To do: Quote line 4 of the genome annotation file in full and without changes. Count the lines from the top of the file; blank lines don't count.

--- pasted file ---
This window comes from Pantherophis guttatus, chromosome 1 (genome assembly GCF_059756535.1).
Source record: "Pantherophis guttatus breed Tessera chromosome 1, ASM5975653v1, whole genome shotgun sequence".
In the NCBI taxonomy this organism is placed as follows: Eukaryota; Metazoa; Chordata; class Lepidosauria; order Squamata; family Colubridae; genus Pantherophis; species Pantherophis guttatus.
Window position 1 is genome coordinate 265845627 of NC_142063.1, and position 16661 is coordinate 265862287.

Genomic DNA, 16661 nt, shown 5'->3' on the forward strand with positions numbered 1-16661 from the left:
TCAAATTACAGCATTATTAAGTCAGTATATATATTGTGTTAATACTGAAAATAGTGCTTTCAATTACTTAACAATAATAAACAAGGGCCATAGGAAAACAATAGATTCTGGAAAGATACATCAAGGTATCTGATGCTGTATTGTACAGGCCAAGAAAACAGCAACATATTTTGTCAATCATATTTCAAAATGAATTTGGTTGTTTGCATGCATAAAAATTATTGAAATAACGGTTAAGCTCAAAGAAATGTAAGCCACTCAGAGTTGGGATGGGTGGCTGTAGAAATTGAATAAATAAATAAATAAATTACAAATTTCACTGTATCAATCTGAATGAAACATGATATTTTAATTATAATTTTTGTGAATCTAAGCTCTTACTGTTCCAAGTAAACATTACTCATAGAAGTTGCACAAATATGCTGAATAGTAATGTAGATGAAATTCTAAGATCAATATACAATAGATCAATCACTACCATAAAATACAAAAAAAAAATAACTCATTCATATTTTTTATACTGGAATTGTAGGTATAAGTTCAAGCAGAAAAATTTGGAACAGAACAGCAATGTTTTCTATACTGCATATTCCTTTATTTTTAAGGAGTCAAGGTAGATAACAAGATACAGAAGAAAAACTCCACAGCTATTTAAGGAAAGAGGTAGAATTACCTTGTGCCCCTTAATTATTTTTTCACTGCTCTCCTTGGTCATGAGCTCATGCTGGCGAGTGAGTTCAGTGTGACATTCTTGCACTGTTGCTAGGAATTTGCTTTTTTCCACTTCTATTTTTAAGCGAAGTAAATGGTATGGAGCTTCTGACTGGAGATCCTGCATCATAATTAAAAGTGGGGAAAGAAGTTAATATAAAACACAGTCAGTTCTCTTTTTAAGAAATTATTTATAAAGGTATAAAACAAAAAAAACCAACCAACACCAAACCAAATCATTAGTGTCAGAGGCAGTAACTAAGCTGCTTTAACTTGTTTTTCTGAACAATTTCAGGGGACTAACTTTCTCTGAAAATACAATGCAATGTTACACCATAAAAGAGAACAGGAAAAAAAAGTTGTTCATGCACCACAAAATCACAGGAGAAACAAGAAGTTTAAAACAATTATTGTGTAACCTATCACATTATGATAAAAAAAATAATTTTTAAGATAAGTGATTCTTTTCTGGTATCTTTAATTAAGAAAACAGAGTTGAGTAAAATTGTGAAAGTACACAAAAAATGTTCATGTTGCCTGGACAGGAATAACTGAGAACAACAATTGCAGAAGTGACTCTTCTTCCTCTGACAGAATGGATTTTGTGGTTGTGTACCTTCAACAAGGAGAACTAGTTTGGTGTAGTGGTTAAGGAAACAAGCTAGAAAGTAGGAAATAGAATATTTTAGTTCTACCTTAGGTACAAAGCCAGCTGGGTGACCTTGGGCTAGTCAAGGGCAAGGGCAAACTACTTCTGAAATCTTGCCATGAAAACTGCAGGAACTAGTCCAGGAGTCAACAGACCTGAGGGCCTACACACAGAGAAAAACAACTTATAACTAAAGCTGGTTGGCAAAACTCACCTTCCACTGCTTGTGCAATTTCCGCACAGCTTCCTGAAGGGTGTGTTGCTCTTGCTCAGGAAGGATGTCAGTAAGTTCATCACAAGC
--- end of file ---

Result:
Window position 1 is genome coordinate 265845627 of NC_142063.1, and position 16661 is coordinate 265862287.